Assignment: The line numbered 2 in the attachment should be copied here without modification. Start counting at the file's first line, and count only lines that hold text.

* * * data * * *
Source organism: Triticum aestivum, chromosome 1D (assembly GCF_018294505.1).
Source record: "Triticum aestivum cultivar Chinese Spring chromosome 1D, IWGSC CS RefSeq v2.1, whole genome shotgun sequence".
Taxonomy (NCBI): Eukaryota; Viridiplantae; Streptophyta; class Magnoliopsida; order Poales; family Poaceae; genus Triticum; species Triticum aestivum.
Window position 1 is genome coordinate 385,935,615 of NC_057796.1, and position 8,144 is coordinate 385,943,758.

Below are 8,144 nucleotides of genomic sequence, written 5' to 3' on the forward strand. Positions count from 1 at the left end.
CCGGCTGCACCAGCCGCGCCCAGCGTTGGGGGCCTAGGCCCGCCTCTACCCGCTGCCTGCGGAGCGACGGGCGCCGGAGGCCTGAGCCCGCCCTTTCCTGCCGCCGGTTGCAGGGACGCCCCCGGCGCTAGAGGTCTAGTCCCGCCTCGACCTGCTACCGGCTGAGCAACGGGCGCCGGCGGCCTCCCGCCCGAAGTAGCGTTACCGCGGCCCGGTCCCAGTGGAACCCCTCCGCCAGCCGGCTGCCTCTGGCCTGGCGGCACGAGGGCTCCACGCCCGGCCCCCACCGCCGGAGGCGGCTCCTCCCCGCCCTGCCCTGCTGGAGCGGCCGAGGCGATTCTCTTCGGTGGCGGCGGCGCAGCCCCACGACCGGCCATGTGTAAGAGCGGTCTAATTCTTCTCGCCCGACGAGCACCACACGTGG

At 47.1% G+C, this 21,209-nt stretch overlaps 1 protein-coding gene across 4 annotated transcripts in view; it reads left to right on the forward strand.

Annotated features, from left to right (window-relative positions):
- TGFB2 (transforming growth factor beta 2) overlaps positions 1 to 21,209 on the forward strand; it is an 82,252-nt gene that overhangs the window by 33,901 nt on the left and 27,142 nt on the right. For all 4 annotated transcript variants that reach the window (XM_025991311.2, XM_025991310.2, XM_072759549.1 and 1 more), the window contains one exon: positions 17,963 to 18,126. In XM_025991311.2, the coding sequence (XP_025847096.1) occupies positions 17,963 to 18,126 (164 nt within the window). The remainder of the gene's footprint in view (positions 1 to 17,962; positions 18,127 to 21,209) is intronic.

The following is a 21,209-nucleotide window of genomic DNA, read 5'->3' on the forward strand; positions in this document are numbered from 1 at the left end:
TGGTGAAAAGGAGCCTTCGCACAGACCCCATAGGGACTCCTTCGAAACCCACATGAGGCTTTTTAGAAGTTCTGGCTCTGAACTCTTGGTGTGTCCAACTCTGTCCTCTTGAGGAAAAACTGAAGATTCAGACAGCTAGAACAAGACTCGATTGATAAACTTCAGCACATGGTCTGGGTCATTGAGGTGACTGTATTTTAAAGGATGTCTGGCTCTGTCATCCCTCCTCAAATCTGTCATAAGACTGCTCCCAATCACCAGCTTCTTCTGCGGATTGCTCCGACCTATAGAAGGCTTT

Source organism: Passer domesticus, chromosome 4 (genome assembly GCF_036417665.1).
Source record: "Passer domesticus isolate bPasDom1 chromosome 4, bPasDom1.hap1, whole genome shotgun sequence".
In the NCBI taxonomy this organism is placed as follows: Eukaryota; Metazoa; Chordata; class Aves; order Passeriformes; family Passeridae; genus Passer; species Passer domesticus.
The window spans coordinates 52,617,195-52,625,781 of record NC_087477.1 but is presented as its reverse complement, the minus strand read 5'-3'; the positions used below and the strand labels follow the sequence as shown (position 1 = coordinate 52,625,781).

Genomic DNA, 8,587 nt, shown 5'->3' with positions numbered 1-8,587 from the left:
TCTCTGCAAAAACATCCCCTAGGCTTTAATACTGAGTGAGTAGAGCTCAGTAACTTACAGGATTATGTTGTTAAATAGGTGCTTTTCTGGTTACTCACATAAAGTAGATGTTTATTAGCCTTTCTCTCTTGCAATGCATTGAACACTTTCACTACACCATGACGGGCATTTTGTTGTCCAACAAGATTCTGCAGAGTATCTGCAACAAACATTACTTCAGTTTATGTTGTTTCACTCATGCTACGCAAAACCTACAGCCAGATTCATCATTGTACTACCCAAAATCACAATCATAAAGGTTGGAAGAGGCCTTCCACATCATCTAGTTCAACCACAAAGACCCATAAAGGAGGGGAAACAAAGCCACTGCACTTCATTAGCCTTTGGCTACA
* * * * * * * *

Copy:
Source record: "Triticum aestivum cultivar Chinese Spring chromosome 1D, IWGSC CS RefSeq v2.1, whole genome shotgun sequence".